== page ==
Popular culture and anti-austerity protest
Abstract:The prevailing description of our times as an ‘age of austerity’ has hardened into an axiom with extraordinary rapidity. Focusing on contemporary popular and consumer culture in Britain, this article makes a contribution to the task of subjecting the discourse of ‘austerity’ to the consideration it properly demands. I identify and interrogate the meanings that ‘austerity’ has in contemporary culture, and recall the contingency of the processes through which these meanings have been consolidated,a task that is all the more urgent, I suggest, when it feels like one prevailing signification has already ‘won out’. The article is organized around the discussion of three dominant meanings of austerity: austerity as ‘responsible politics’, deficit reduction and coalition government policy; austerity as the ‘other’ that defines left-political struggle; and austerity as ‘austerity chic’. The latter points to a conception of austerity as object of desire, an element that I develop and use to question the currently dominant critical position in left-cultural politics, the position of being ‘anti-aust rity’.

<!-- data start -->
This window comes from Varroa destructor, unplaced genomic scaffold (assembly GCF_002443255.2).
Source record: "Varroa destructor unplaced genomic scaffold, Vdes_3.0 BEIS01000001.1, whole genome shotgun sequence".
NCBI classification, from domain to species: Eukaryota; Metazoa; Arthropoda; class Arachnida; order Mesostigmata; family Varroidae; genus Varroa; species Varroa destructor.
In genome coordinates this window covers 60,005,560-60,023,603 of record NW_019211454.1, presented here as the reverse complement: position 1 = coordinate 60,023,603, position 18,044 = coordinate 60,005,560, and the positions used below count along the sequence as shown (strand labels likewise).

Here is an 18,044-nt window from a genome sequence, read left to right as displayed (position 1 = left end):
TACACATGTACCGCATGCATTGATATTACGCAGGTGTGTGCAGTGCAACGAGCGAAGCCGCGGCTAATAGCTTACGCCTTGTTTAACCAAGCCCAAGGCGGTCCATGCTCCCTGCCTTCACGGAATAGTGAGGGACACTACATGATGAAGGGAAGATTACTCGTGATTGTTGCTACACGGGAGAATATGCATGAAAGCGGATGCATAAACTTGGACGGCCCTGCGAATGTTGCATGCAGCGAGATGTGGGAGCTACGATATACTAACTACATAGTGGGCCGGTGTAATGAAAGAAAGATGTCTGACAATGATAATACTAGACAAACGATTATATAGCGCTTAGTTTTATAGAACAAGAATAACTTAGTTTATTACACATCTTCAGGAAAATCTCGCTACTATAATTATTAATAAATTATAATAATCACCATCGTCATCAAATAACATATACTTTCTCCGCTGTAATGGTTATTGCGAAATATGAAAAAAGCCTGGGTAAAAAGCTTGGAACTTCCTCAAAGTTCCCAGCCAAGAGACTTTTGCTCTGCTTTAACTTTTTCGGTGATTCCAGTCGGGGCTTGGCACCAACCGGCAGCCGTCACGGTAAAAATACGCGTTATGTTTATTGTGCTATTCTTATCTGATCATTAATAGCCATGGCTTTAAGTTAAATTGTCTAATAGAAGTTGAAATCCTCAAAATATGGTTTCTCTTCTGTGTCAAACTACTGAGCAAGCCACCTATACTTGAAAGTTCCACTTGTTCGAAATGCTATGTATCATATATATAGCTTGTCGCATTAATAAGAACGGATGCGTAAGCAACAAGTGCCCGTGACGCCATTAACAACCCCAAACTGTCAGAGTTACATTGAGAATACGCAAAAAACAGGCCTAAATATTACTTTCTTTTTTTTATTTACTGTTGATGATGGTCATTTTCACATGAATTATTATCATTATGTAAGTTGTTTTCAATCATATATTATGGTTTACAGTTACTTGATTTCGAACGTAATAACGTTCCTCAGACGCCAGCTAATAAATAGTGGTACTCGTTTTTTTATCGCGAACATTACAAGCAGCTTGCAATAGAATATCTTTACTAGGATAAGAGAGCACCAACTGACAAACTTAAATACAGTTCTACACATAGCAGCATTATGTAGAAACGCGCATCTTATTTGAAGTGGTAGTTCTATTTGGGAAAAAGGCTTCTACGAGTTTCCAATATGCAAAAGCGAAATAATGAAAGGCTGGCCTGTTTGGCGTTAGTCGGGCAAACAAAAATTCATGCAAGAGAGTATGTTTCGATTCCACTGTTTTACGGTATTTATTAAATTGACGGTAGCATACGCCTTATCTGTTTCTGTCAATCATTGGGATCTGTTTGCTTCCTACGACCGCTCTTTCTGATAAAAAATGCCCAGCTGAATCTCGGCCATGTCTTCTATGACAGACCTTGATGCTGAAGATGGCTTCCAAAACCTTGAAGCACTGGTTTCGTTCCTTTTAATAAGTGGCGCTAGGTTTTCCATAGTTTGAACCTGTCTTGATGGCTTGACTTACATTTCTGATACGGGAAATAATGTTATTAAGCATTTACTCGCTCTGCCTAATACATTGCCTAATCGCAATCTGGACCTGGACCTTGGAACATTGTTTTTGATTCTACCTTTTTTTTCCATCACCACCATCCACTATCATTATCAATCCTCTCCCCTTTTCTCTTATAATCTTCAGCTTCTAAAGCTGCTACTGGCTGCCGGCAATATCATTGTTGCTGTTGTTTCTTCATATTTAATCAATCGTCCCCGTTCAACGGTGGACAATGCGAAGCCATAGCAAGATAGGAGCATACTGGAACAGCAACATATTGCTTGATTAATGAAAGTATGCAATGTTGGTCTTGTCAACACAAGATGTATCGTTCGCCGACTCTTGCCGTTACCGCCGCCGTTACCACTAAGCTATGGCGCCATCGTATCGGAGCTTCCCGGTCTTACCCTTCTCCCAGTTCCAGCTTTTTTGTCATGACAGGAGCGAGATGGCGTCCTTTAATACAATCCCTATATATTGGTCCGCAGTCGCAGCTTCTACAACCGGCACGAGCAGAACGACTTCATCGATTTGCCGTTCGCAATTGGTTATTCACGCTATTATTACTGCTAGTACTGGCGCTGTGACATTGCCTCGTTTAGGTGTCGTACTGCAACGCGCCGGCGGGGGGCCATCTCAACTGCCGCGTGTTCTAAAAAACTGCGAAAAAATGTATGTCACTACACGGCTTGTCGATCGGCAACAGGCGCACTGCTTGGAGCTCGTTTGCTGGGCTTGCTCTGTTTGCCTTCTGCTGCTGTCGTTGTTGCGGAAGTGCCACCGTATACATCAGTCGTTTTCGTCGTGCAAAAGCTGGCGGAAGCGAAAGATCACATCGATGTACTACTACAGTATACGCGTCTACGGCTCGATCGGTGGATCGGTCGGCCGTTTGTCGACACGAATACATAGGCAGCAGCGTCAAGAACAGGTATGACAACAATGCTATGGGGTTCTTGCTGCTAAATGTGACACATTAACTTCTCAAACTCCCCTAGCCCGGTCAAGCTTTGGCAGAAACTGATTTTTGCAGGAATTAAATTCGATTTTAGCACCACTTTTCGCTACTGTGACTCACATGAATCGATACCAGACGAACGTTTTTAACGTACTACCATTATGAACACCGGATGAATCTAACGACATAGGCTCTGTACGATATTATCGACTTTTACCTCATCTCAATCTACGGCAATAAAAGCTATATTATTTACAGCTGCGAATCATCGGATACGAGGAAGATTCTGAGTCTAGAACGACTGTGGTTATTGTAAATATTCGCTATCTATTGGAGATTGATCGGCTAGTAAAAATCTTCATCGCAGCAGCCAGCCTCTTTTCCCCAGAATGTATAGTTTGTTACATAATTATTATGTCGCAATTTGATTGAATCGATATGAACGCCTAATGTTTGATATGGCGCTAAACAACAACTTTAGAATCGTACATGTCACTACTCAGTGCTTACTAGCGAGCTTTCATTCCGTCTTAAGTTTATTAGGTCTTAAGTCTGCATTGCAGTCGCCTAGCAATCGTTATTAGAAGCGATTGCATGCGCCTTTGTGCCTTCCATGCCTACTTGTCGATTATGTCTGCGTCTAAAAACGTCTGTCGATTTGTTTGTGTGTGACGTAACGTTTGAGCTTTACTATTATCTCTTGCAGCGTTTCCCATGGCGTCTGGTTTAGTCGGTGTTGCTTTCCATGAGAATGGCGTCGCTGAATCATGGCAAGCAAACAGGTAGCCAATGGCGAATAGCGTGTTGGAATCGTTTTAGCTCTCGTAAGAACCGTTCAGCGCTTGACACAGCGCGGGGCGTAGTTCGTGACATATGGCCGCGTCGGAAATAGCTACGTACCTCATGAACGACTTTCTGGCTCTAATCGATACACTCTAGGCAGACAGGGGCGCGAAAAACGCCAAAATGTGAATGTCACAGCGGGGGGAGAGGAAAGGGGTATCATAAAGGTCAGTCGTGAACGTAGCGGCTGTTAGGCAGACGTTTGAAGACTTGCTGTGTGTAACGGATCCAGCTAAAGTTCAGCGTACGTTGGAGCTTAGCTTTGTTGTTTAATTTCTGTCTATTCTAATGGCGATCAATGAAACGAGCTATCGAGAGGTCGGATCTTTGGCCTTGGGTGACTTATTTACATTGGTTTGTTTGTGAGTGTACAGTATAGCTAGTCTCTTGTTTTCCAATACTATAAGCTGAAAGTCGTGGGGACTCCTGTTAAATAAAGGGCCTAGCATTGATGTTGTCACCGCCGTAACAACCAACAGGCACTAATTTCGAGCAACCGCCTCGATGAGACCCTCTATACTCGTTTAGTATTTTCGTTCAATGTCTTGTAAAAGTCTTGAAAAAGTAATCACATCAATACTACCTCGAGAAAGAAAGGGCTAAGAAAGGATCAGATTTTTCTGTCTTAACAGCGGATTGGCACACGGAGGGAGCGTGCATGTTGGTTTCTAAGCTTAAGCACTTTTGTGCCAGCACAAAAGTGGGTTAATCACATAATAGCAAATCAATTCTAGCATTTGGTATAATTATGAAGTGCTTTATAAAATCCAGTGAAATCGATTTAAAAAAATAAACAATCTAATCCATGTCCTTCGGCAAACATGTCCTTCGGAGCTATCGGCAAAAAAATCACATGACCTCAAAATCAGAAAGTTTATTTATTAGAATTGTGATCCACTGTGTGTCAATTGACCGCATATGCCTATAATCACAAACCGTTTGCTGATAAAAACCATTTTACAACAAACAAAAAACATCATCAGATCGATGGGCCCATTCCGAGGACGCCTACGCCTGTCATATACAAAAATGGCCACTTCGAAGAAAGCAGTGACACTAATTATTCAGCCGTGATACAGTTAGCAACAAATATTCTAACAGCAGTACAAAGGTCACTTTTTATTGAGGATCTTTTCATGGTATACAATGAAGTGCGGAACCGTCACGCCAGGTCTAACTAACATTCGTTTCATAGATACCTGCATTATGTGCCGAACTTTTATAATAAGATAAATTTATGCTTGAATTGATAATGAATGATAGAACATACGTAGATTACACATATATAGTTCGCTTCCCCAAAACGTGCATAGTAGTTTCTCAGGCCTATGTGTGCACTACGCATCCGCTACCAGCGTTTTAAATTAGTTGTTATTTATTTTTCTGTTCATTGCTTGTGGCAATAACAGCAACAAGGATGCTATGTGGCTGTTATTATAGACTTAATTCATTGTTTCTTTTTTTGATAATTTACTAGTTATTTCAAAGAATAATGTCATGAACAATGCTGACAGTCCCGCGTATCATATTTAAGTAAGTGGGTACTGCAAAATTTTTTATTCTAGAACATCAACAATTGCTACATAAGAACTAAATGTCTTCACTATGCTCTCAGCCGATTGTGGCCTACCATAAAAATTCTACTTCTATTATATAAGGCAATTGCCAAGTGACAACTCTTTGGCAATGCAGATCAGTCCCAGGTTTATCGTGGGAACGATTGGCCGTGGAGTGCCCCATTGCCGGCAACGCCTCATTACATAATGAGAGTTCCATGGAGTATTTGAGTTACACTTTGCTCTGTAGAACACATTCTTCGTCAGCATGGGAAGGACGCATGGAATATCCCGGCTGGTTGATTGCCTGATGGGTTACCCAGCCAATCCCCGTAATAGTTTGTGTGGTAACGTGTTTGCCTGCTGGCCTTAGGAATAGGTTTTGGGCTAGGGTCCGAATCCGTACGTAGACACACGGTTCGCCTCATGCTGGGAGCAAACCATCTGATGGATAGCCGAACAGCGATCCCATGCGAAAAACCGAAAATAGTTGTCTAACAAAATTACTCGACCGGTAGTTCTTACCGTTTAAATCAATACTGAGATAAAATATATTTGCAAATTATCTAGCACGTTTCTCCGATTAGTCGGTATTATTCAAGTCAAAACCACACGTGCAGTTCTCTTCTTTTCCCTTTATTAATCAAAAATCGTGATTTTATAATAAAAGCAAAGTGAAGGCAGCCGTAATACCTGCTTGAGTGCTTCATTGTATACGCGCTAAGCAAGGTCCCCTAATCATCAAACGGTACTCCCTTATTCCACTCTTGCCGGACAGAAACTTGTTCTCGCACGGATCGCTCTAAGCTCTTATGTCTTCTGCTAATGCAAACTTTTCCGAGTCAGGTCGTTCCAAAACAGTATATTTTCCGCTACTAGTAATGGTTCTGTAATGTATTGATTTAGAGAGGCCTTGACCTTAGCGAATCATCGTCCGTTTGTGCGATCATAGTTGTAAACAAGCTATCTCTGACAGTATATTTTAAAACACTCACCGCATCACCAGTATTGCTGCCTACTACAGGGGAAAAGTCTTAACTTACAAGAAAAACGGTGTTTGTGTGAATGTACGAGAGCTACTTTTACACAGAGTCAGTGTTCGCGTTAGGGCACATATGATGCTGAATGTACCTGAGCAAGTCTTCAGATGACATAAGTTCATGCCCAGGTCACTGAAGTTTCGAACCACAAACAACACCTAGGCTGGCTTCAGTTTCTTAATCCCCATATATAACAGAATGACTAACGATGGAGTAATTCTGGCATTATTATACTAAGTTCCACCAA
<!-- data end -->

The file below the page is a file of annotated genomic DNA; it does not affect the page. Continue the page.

Document Type: Research Article
Affiliations: University of Brighton
Publication date: November 16, 2012
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- The Journal of European Popular Culture investigates the creative cultures of Europe, present and past. Exploring European popular imagery, media, new media, film, music, art and design, architecture, drama and dance, fine art, literature and the writing arts, and more, the journal is also of interest to those considering the influence of European creativity and European creative artefacts worldwide.
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